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The Free Zone: Wargaming.net Goes Gas Powered

Column By Richard Aihoshi on March 12, 2013

A couple of weeks ago, my interest was piqued by the news that Seattle area-based GPG has joined the growing lineup of US-based developers acquired by offshore free to play publishers. In this instance, the new owner isn't Asian but rather from the Ukraine. Fueled by the success of World of Tanks, Wargaming.net has been on a mini-buying spree that began last fall with the purchase of Australian middleware provider BigWorld, then continued early this year with Day 1 Studios, which has a couple of US locations. The total paid for the latter two seems to have been in the $65 million range, so Wargaming clearly has a sizable war chest, although probably dwarfed by those of the Chinese and Korean giants.

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GPG is known to have been struggling financially, having laid off most of its staff within recent weeks. Founded around 15 years ago by accomplished industry veteran Chris Taylor, it won widespread praise for its action-packed Supreme Commander RTS and also put out Dungeon Siege, Demigod and more. However, none of these achieved blockbuster or even major hit status. I'd have to assume this meant the studio simply never built up enough financial reserves to carry on for long without a publisher contract. So, having a new owner with deep pockets could prove to be a boon.

While I haven't seen any information or even credible rumors as to what's in store for GPG, I have no doubt it will be in the F2P space. The studio does have some experience in this area, having been partially responsible for developing Age of Empires Online, which it took over from Robot. This project was clearly not a big winner either. However, that may not matter very much since we can safely assume Wargaming knows how to run a successful one.

My best guess as to what we'll see is the obvious one, some form of MMORTS, possibly incorporating some RPG influences. If this turns out to be so, I'll be very keen to see if Chris Taylor and his rebuilt team will try to recapture the kind of over the top feeling that set both Total Annihilation and Supreme Commander apart, but in an MMO. As more optimist than pessimist at heart, I'm hopeful this acquisition will lead to something special.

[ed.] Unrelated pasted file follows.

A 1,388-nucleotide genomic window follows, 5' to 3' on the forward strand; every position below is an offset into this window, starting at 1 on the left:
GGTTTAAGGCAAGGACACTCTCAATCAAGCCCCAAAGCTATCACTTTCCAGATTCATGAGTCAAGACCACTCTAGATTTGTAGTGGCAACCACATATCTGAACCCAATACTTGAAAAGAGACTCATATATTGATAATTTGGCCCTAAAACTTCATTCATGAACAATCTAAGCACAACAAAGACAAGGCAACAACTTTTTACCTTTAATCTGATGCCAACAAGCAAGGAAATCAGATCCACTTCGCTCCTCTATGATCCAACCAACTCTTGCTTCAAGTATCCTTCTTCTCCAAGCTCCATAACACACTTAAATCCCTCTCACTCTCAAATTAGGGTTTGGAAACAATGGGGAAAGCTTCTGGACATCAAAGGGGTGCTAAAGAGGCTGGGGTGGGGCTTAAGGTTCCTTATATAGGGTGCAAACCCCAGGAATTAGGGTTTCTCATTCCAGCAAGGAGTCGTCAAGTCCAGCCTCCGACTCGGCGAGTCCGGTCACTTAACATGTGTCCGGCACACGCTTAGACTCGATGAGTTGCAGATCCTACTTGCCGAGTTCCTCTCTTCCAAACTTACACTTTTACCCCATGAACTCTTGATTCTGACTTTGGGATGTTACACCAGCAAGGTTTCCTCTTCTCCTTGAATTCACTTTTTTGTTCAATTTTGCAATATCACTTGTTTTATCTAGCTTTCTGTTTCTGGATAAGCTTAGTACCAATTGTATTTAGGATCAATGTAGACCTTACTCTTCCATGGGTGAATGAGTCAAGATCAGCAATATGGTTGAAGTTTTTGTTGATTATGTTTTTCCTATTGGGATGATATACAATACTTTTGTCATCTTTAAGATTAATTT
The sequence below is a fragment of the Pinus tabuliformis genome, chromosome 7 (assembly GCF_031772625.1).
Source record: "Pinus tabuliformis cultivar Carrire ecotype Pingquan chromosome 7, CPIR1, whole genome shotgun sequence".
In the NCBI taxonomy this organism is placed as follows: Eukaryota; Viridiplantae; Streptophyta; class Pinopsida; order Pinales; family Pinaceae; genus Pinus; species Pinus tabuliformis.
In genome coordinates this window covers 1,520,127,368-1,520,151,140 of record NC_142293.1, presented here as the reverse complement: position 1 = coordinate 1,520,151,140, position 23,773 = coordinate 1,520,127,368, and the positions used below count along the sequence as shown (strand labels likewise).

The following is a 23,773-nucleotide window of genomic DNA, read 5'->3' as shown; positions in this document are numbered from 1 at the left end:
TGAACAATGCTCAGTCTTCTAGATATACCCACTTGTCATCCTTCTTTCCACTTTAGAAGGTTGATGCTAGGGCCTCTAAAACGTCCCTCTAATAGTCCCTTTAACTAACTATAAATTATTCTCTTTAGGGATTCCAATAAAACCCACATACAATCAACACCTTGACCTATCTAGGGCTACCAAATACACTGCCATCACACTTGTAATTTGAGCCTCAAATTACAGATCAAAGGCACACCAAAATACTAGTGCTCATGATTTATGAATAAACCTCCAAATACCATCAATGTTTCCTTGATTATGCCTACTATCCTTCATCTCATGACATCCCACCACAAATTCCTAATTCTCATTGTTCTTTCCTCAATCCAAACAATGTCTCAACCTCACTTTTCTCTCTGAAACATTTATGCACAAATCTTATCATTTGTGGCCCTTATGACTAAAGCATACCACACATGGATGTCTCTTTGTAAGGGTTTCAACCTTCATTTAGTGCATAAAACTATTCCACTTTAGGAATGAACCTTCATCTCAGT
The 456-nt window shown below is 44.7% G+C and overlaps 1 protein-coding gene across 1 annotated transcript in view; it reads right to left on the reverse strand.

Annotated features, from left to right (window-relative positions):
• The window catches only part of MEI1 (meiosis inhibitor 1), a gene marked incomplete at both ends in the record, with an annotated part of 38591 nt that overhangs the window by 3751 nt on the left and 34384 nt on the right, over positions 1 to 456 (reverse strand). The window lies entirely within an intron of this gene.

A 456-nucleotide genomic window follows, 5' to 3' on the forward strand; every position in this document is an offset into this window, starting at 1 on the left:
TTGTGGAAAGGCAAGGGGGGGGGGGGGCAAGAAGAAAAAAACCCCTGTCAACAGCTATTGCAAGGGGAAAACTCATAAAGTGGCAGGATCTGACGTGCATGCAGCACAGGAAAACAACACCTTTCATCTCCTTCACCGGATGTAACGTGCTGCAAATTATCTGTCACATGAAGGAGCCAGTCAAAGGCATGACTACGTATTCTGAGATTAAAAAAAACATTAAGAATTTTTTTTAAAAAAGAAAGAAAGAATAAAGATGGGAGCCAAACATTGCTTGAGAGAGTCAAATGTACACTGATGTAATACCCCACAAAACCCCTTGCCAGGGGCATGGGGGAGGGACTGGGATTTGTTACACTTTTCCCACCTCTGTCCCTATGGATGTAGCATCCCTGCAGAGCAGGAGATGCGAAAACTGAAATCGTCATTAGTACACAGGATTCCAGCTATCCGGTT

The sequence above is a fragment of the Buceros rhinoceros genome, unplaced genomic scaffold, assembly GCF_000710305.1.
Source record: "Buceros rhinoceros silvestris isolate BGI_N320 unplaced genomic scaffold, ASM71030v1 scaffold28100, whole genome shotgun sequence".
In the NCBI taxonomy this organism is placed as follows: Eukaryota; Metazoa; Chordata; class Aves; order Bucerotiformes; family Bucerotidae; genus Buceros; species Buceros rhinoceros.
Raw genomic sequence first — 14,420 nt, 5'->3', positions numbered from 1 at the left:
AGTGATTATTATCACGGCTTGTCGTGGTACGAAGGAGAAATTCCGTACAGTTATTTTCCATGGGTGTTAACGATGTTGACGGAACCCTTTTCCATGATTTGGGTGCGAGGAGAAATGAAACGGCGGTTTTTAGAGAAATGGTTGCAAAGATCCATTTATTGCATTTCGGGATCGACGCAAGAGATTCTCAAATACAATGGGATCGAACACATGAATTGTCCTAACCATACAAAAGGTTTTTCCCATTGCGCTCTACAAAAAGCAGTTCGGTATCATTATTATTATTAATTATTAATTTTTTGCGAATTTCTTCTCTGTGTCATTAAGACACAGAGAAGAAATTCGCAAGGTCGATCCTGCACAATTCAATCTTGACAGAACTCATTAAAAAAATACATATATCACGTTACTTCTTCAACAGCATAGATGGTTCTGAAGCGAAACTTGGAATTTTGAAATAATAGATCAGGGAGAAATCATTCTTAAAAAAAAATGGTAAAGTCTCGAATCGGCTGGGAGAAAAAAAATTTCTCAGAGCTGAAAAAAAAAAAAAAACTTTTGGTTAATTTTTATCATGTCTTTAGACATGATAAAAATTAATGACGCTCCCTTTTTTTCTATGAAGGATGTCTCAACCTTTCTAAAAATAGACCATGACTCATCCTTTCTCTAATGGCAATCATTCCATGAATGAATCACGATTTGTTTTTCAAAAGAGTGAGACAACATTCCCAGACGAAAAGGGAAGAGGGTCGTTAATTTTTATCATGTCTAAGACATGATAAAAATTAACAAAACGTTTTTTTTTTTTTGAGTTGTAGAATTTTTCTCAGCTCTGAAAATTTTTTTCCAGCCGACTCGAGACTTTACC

And there are even bigger questions

These revolve around what the US industry is doing and even can do to stem the growing foreign tide. It's basically impossible to discuss this topic area without someone bringing up Titan. Blizzard's mystery project definitely casts a huge shadow. However, how realistic is it to project it attaining or even approaching the level of dominance World of Warcraft once had around the world? I sincerely doubt we'll ever see anything like that again.

The key reason I feel this way is global situation has changed substantially. The largest single factor has been amply noted here before, the emergence of China, which is now the largest market in both number of players and value. WoW is neither the most played MMOG there, nor in all likelihood the top revenue generator. Whether Titan can take both those dual crowns remains to be seen, in addition to other not necessarily minor matters like when it will launch and how much it will cannibalize its illustrious predecessor. 

It's also within the realm of possibility, albeit a seeming longshot, that at least one US large publisher will fall into foreign hands. Some readers may remember the rumor that went around last year about Nexon looking to buy EA. It turned out to be smoke, but from a financial point of view, it wasn't ridiculous. Nexon (current market capitalization $3.9 billion) is certainly big enough to swallow EA ($5.6 billion). Activision ($16.5 billion) would be a much larger stretch, but neither would be especially difficult for the likes of Tencent ($67.5 billion).

Let me state clearly that I'd be surprised if either of these scenarios actually transpires, at least any time soon. But ask yourself this. Within the context of the global MMOG sector and the entire game industry, are American publishers and developers as a group getting stronger or weaker? It's pretty difficult not to answer the latter, which tends to suggest at least some of them will become increasingly vulnerable to foreign takeovers.

Accordingly, I expect more foreign acquisitions as we progress through the rest of 2013. Most will be developers since they're more plentiful and less costly. So GPG won't be the last. And will American companies be buying overseas to balance the ledger? Within the foreseeable future, I'd have to say there are two chances, fat and slim. 


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The Free Zone
Richard Aihoshi has been writing about MMOGs since the mid-1990s, always with a global perspective. As a result, he has observed the emergence and growth of the free to play business model from its early days in both hemispheres.

He is the former Editor of RPG Vault and his column, focusing on free to play MMOs, appears on MMORPG.com every Monday.
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